Monthly Archives: January 2006

Of Horses and Humans: Cavalia Casts a Magical Many-legged Spell.

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Frederic Pignon and Aetes
Photo by Frederic Chehu

It’s no doubt that horses are the “it” creatures of the four-legged kingdom. With their flowing manes, sleek bodies, and ability to rival the most agile of athletes, horses have captivated our collective imagination for centuries. Normand Latourelle’s unique tribute to the horse, Cavalia, capitalizes on our romantic yearnings to be in communion with these magnificent animals. But, the two-legged performers are no slouches either. In fact, the entire show is both game and contest between horse and human. Gorgeous horses run freely while aerialists spin the airspace. Cavalia poses a partnership that negotiates a fragile edge between domination and cooperation.

Latourelle, one of the founders of Cirque de Soleil, seeks to create yet another hybrid form of entertainment. Sure, there’s a strong Cirque vibe in the music, sets and premise. However, these glorious horses serve to ground Cavalia in the natural world.

The lights dim on a sand pit that is strewn with toy horses. A band of medieval gypsies slowly parade across the stage punctuating their journey with eye-popping acrobatics. Finally, the horses enter, sans humans, and run freely around a bit showing off their exquisite beauty. Their movements, unadorned by choreography, are lovely enough. How wonderful that we get to see this before all the theatrics begin.

Frederic Pignon and Magali Delgado make up the equestrian brains behind the operation and perform in the show as well. Delgado’s duet with her look-a-like sister, Estelle Delgado, lends new meaning to the balletic notions of traditional Dressage. Dressed in Lord of the Rings goddess garb, the Delgado sisters command their statuesque white Lusitano stallions in the most intricate of dances, mirroring each other exactly.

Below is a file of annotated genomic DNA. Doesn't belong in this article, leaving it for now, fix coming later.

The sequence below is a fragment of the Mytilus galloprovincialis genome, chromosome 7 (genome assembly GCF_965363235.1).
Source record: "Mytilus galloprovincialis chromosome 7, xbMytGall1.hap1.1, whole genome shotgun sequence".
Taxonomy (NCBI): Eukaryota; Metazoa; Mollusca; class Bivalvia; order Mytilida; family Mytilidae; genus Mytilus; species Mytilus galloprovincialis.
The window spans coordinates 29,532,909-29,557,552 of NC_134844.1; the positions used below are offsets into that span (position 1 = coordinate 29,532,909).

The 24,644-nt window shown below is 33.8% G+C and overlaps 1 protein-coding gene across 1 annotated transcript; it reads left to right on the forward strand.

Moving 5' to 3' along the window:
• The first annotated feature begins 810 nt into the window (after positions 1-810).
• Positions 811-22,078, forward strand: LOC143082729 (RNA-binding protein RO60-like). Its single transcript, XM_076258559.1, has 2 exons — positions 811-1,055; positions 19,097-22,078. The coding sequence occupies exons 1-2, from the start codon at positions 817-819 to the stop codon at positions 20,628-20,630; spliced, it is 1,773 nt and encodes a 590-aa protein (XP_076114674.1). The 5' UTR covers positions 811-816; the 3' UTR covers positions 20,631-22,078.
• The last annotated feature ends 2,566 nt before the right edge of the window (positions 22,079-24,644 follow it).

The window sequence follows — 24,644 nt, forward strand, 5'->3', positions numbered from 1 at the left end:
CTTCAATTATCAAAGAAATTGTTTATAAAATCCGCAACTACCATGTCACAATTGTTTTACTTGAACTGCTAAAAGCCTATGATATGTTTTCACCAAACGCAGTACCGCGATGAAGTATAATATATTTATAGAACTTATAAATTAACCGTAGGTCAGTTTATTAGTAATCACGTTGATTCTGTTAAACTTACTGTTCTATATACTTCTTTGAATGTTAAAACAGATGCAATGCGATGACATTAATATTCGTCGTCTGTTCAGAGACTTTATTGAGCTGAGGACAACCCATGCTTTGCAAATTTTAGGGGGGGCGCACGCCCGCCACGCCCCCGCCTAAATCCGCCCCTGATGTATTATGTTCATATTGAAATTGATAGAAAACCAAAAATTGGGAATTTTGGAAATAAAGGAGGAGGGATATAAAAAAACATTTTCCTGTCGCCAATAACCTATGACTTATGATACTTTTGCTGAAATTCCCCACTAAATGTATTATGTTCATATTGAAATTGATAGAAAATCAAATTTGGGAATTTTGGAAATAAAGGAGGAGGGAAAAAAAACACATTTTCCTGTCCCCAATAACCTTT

Cavalia has its share of wild, off-the-cuff, riding as well. A cavalcade of daredevils charges across the stage, risking life and limb, riding sideways, backwards, and in some cases, being dragged behind. It’s a thrill-a-second experience for all. Alain Gauthier, the Artistic Co-Director and Choreographer, keeps the air candy moving with one amazing stunt after another. The aerial dancing gracefully accentuates the ground-based action. Marc Labelle’s richly textured visuals complement the human/horse duets without overwhelming.

The most moving moments were devoid of any visible heroics. Pignon simply plays with his horses and the audience gets to watch. He smiles, they seem to smile back. There’s some chasing and even a mid-show snooze. At one point Pignon appears to signal his horse to exit. Instead, the handsome white stallion decides to stay and enjoy the limelight. Although I was unable to break the code of how Pignon was signaling his cloven friends, I knew for certain that the method was based in a profound bond held together by mutual kindness and respect. A give and take quality makes me feel as if Pignon is having a conversation. Sometimes they don’t agree. It’s sweet and beautiful and provided a rare glimpse into Pignon’s supremely humane way of working with animals. We witness an invisible communication between horse and human. This intimate exchange alone is worth the price of admission.

Cavalia continues until February 26 2006. Call 1-866-999-8111 or visit


Horsedreaming: Cavalia Comes to Town

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Photo by Frederic Chehu

Note: On occasion it’s nice to hear from another voice on Dancehunter. San Francisco dance writer and critic Michael Wade Simpson is truly an original voice. I had the great pleasure of working alongside Simpson this summer at the Institute for Dance Criticism. Do enjoy his thoughts reprinted from

Cavalia, directed by Normand Latourelle, formerly of Cirque de Soleil, is like a dream: beautiful white horses, music, Lord of the Rings-style costumes, and people flying all over the place. A hybrid circus that travels around in its own multi-peaked tent, Cavalia is more about images than animal tricks and acrobatics. It’s even further away than the hugely popular Cirque de Soleil from the traditional circus medium, a leap into entertainment that embodies a deeply satisfying instinct, the love of man for horse. Here, the horses run free, they play and perform, they have an eye-to-eye relationship with their trainers. And if the show is magical, it is also deeply moving.

Spending two hours in the presence of these magnificent creatures (32 of them), watching them running at full gallop, chasing each other, nuzzling a human or lying on their backs, wriggling–all in a theatrical environment, a huge, sand-filled expanse lit and designed like an opera set– feels profoundly satisfying. If only all dreams could be this wonderful.